Having spent real time in California, the state has slowly proven its immense and vast natural beauty. The tropes of smoggy Los Angeles concrete jungle or the county that surrounds it is far from the best that the Golden State has to offer. It's taken far too long for us to take time to ourselves to explore its parks and natural beauty; most of our trips north are for work over pleasure, despite how fun working trackside might be. Last week, I took some time off, dedicated to the outdoors. With my girlfriend Emily and our pup, Chloe, we loaded up the Land Cruiser and headed north to Yosemite National Park, five hours north of Los Angeles.
Yosemite National Park is a natural treasure of the United States, and is recognized for its spectacular landscape, made up of granite cliffs, waterfalls, valleys, streams, giant sequoias, and more. Preserved by law, Yosemite stands as a monument to our drive - and obligation - to protect the beautiful planet on which we live. Originally set aside by Abraham Lincoln in 1864, Yosemite helped paved the path for the National Parks System, which continues to preserve America's wildlife and wilderness to this day. As home to some of America's best scenery, and having spent years seeing it second-hand through Ansel Adams's work in photo school, traveling to the park has been a long-time goal of mine. As I've spent more and more time outdoors over the past year, the motivation to visit grew and grew. In celebration of Emily's birthday, we set a date, and made the drive.
We made the drive up on Wednesday morning and spent the evening touring Oakhurst, a small mountain town just a few miles south of Yosemite's South Gate. On Thursday morning, anxious as ever, we climbed into the FJ62 and began the ascent up the mountain and into the park. Many of the park's roads and sights remain closed due to winter and the altitude, where patches of snow still clung to the roadside, surely in its final days as summer temps make their way in. "Tunnel View" marked our first stop into Yosemite Valley, the park's foremost tourist destination. We overlooked the valley, in awe of the mountains that surrounded us. Famous cliffs and peaks, such as El Capitan and Half Dome soared over the landscape, towering thousands of feet above the valley floor.
Pictures do no justice to the park's scale - waterfalls thousands of feet in height roared from the cliffs' edges. A hike to Mirror Lake and beyond offered an escape from the paved roads, and with more time, we'd have taken the chance to camp deeper within the park's wilderness areas. However, with a short schedule, we made an attempt to see the park's most famous features, saving deep exploration for a return visit.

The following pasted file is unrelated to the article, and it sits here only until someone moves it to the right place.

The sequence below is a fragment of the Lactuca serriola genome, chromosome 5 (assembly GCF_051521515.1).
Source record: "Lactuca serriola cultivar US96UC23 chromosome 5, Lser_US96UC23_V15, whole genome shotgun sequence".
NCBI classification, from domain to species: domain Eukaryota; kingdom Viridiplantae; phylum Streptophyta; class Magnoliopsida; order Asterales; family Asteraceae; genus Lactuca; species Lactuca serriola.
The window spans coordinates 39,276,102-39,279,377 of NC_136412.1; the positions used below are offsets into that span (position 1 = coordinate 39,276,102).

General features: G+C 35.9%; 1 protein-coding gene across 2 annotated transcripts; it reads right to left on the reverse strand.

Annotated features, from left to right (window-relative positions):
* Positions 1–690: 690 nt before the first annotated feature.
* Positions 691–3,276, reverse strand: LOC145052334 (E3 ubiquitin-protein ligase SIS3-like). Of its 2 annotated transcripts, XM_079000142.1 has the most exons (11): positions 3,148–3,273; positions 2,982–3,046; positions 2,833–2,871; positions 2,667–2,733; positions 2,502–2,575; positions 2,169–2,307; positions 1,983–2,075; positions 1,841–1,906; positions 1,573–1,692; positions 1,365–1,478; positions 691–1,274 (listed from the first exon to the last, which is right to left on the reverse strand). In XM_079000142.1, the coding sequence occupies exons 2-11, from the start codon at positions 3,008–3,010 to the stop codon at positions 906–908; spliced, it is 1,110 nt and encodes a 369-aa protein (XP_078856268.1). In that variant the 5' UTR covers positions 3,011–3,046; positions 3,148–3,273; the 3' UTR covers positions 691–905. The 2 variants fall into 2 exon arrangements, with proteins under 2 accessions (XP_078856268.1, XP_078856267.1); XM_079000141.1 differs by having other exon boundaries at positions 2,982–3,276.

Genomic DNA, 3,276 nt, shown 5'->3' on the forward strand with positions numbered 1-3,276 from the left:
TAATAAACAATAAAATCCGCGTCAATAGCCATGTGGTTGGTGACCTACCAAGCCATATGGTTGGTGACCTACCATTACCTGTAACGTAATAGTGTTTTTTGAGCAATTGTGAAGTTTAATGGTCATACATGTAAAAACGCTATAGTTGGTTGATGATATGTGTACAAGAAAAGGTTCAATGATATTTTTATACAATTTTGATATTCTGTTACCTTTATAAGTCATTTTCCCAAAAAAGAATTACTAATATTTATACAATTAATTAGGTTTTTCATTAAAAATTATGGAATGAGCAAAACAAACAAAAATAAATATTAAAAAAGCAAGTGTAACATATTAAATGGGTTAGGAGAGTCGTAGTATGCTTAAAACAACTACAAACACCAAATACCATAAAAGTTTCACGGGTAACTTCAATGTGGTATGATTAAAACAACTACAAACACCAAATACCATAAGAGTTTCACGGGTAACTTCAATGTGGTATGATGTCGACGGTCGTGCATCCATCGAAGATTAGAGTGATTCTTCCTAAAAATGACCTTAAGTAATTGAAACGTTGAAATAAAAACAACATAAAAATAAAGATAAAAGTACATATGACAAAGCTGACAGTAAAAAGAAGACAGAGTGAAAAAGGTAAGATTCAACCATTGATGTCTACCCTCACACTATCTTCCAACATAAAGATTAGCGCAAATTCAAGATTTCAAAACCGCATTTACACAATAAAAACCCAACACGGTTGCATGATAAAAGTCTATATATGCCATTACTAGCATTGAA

Our first day in Yosemite came and went with haste; in what seemed like a few short hours, an entire day had passed us by. More disappointingly, my hopes of a vibrant sunset against the face of El Capitan faded quickly as evening clouds swept in and the sky quickly turned from luminous to foreboding. The clouds enveloped the peaks of the mountains and the sun was swallowed whole. With the remaining traces of light in the sky, we made our way out of the park, eager for the next day to arrive.
The Miraposa Grove is home to several hundred Giant Sequoias, and lies just inside Yosemite's South Gate. Perhaps my most anticipated part of the trip, it was a disappointment to hear of its closing for restoration. However, outside of the park's southern border is the Nelder grove, hidden away without signage, paved access, or tour bus entrances. Secluded within the hills of Madera County, the Nelder Grove proved to be the highlight of our adventure.
The path into Nelder Grove offered the first bit of off-roading for the weekend, although a far cry from anything challenging. The landscape made it all but impossible not to regularly stop for photos of the FJ62, especially with the newly mounted LodioDrive 3-spoke wheels and a fresh set of Nitto Trail Grapplers. After making our way to the trailhead, we parked the truck and began the hike on foot, with Chloe leading the way - the national forest requires no leash, and our pup was as excited as we were. Chloe found a pine cone at the trail's start and brought it along for the hike.
Nelder Grove is home to a few spectacular trees, namely the Nelder Tree, Bull Buck, and the Old Grandad Tree. The Nelder Tree is the grove's largest, and in ranking, stands as the 22nd largest Sequoia in the world at a total of 34,993 cubic feet: enough wood to build 80 average-sized houses. Bull Buck, although not one of the largest trees by total volume, is enormous at its base, with a circumference of more than 100 feet. At 2,700 years old, it's been alive for longer than one can imagine. Both trees were truly staggering in size, offering a rather large reminder that it's imperative we do what we can to protect these remarkable trees, and the rest of the planet along with them as the climate continues to change, and as humans continue to trod over the landscape with development.
As beautiful as they are, the giant sequoias are not the grove's only offerings. Trails like the Shadow of the Giants and the Graveyard of the Giants offer a glimpse at incredible trees and the nature that surrounds them. Beautiful streams, enormous Sugarpines, and young saplings scatter the grove floor, only adding to the enormous value of the secluded sequoia grove.
After a few miles of hiking, we returned to the truck, longing for another visit before we had even departed. Hours later, we found ourselves in LA traffic, all but ready to return to the daily grind. The weekend offered the experience of a lifetime, heightened by the realization that such an adventure is only a short drive away. StanceWorks will return, eager for more of what California has to offer. As the summer months arrive, we suggest you make the trip for yourself, and in the mean time, simply enjoy the trails.